In the sixth installment of our seven-part series on scripting in Windows 2000 Active Directory, we will add users to groups using ADSI.
by Jim Hudson
This article is derived from Special Edition Using Active Directory, by Jim Hudson and Sean Fullerton (Que Publishing, November 2000).
In the last installment, we looked at WSH and using ADSI to create a user. Another common administrative task is adding users to groups. Although there is a perfectly good GUI interface for this in Active Directory Users and Computers, we can also do this from ADSI.
In this example, we will also take a slightly different slant on binding to Active Directory. Our example takes three or more command-line parameters. The first is the organizational unit, the second is the group name, and the third through nth parameters are existing users to add to the group. For example the command in Listing 1 will add the users kiley, abby, logan, landon, and allysa to the group consultants in the Sales OU of the current domain.
C:\>add2group3 sales consultants kiley abby logan landon allysa
The code for the utility is found in Listing 2. As before, we are going to look at the code one section at a time to understand how the utility works.
'set up error handling on error resume next 'set command line arguments set objargs=wscript.arguments 'serverless bind to root DSA Specific Entry set root=getobject("LDAP://rootDSE") 'get default naming context domainpath=root.get("DefaultNamingContext") 'get context for operation set ou=getobject("LDAP://ou=" & objargs(0) & "," & domainpath) 'get group to add to set grp=ou.getobject("group", "cn=" & objargs(1)) 'iterate through list of users and add to group for ctr=2 to (objargs.count-1) set usr=ou.getobject("user", "cn=" & objargs(ctr)) grp.add usr.adspath next
'set up error handling
As before, this simply allows us to recover from errors. In this utility, this is particularly useful because we can misspell a user's name or list a user that is already a member of the group, and the other users will still be successfully added. Note that there is no other error handling in this code, so if you want feedback on success or failure, you will need to add the appropriate code.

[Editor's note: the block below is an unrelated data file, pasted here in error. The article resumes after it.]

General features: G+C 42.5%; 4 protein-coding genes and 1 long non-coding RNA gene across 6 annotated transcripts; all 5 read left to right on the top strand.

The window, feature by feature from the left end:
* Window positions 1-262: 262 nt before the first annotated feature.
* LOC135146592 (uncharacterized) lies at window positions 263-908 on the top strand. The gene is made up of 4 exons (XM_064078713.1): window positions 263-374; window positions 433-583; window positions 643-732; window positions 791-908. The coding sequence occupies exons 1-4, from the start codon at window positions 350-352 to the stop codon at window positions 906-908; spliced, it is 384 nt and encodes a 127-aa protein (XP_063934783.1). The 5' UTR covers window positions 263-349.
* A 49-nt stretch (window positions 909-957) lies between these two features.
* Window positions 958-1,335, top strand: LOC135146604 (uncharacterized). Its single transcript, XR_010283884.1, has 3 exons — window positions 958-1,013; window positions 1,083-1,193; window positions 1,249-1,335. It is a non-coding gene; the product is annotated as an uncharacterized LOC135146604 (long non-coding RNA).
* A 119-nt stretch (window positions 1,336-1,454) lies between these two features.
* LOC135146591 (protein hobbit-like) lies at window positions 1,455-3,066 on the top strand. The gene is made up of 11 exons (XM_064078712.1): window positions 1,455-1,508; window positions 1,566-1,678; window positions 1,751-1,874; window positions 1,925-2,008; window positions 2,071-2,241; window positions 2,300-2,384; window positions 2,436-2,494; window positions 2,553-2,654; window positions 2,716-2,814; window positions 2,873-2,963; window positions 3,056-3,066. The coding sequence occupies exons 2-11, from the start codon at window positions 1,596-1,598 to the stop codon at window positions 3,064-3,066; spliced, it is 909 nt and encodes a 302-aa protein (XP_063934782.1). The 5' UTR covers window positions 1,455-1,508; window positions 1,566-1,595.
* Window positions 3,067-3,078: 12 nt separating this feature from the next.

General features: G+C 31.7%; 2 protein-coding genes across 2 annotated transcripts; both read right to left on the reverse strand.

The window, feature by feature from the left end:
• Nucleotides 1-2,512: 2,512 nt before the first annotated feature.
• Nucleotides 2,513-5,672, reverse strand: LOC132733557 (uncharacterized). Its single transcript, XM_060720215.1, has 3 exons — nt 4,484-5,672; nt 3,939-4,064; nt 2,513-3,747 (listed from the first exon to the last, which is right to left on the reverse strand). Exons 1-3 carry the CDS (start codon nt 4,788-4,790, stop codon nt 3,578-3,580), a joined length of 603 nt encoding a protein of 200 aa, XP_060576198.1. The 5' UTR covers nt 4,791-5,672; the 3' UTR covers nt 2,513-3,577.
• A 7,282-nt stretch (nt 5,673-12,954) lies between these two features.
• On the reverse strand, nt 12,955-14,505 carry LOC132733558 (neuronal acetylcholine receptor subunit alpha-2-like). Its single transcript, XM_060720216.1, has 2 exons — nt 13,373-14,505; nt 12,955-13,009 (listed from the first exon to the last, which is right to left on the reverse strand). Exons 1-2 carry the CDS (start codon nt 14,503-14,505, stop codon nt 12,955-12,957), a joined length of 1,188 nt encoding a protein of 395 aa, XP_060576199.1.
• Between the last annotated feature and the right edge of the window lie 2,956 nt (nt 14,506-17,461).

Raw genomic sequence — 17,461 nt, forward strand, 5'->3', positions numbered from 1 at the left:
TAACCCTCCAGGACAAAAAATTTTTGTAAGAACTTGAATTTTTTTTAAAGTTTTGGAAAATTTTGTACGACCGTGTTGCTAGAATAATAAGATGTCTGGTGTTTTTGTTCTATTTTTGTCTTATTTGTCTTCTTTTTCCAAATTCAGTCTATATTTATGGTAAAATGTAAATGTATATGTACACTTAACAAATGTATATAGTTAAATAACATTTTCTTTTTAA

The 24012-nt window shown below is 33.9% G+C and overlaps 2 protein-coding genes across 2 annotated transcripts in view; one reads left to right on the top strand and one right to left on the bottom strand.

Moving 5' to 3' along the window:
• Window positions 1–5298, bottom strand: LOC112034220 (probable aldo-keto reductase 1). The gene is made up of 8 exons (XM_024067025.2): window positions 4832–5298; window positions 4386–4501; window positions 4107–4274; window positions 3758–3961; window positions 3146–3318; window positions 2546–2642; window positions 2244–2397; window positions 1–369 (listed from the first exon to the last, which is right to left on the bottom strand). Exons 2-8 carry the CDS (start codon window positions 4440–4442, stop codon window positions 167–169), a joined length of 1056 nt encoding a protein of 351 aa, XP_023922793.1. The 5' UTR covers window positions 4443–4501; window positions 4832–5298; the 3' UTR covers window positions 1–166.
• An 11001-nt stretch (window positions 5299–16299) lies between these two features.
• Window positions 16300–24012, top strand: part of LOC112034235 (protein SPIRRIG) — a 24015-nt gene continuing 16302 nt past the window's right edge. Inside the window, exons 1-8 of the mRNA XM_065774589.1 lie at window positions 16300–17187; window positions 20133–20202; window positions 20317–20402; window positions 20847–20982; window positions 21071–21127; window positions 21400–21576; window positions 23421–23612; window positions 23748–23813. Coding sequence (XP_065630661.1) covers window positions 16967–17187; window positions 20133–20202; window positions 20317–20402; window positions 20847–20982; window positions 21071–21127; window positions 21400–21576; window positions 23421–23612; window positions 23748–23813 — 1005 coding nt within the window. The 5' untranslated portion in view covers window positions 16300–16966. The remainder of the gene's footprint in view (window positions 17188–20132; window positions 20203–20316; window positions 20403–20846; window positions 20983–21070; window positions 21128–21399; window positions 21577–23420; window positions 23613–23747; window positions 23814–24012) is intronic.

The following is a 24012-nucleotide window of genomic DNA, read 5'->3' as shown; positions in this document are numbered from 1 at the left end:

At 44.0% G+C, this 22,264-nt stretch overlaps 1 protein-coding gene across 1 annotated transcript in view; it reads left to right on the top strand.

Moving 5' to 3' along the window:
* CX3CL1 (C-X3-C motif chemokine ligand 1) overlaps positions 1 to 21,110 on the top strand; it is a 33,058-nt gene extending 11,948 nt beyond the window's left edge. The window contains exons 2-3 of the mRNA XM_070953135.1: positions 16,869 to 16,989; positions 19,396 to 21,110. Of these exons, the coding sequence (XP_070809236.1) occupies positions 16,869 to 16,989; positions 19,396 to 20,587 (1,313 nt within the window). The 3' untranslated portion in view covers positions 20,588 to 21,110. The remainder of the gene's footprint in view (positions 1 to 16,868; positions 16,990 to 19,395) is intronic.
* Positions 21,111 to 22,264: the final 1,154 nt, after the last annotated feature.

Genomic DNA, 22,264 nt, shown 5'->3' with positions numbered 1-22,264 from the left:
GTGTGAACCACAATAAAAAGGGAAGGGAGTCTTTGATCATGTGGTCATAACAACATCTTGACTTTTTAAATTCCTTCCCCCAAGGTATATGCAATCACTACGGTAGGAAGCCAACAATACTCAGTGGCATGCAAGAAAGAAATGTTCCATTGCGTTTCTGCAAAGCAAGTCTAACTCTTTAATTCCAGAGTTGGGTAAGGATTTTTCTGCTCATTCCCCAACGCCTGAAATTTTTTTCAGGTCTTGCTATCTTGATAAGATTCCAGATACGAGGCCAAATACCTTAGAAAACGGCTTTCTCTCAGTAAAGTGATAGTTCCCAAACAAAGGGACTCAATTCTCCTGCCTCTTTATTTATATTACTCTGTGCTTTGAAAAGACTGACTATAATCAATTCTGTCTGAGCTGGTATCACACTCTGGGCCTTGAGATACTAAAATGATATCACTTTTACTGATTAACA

'set command line arguments
As before, this allows us to specify the users at the command line.
'serverless bind to root DSA Specific Entry (DSE)
Proper binding to AD is probably the critical component of ADSI binding. If you don't bind or bind to the wrong context, the code will not run. Binding to AD is conceptually the same as opening a connection to a SQL database. When I connect to a SQLServer, I connect to the target server and database before I start selecting or modifying data. The AD database is no different. Here, however, we avoid connecting to a specific server. It is the function of the SRV records in the DNS infrastructure to return an LDAP server "near" me to bind to and execute the LDAP commands.
Here we are binding to the rootDSE. The rootDSE holds information about the LDAP server that we need to continue our operation.
Although we see no evidence of security in these examples, you will need to be logged on with credentials sufficient to perform these operations.
'get default naming context
This gets the default naming context. This is one reason why there is more binding code in this example than the previous one, but the command-line parameters are simpler. The defaultnamingcontext is the LDAP distinguished name of the domain this server is a member of.
'get context for operation
This sets the organizational unit that the group and users are members of.
'get group to add to
This sets the group that we are going to add users to. Notice that the call to getobject is different here than it was in the getobject call to rootDSE. If we call getobject without specifying the schema class name (in this instance, group) getobject returns the first object in the container with that name.
'iterate through list of users and add to group
Because we have written the utility to accept one or more users to add to the group, we do not know in advance how many users are on the command line. We can use the count property of the arguments collection to find that, however. The reason we are using count-1 is that the arguments collection is zero-basedthat is, the first argument is 0, the second argument is 1, and so on.
Because we have done all the work of binding to the AD upfront and have created our objects, all we have to do is iterate through the list of users and pass the adspath property of the user object to the add method of the group object.